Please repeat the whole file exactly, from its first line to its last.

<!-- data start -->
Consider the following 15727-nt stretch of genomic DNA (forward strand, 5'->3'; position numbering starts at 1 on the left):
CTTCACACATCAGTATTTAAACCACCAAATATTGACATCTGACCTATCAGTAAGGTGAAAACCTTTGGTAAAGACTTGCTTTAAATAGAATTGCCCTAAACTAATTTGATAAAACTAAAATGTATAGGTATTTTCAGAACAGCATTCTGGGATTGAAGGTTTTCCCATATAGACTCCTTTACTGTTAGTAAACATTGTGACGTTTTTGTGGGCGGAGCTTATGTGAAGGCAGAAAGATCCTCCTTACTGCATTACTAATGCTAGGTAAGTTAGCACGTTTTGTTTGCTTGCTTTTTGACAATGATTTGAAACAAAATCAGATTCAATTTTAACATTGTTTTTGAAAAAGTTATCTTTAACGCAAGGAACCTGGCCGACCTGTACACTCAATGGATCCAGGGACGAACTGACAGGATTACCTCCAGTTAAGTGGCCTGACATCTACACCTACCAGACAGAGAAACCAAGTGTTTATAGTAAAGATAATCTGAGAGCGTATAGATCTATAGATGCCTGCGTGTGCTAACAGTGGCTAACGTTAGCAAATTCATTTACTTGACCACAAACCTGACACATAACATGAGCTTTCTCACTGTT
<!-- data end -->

Consider the following 15727-nt stretch of genomic DNA (forward strand, 5'->3'; position numbering starts at 1 on the left):
CTTCACACATCAGTATTTAAACCACCAAATATTGACATCTGACCTATCAGTAAGGTGAAAACCTTTGGTAAAGACTTGCTTTAAATAGAATTGCCCTAAACTAATTTGATAAAACTAAAATGTATAGGTATTTTCAGAACAGCATTCTGGGATTGAAGGTTTTCCCATATAGACTCCTTTACTGTTAGTAAACATTGTGACGTTTTTGTGGGCGGAGCTTATGTGAAGGCAGAAAGATCCTCCTTACTGCATTACTAATGCTAGGTAAGTTAGCACGTTTTGTTTGCTTGCTTTTTGACAATGATTTGAAACAAAATCAGATTCAATTTTAACATTGTTTTTGAAAAAGTTATCTTTAACGCAAGGAACCTGGCCGACCTGTACACTCAATGGATCCAGGGACGAACTGACAGGATTACCTCCAGTTAAGTGGCCTGACATCTACACCTACCAGACAGAGAAACCAAGTGTTTATAGTAAAGATAATCTGAGAGCGTATAGATCTATAGATGCCTGCGTGTGCTAACAGTGGCTAACGTTAGCAAATTCATTTACTTGACCACAAACCTGACACATAACATGAGCTTTCTCACTGTT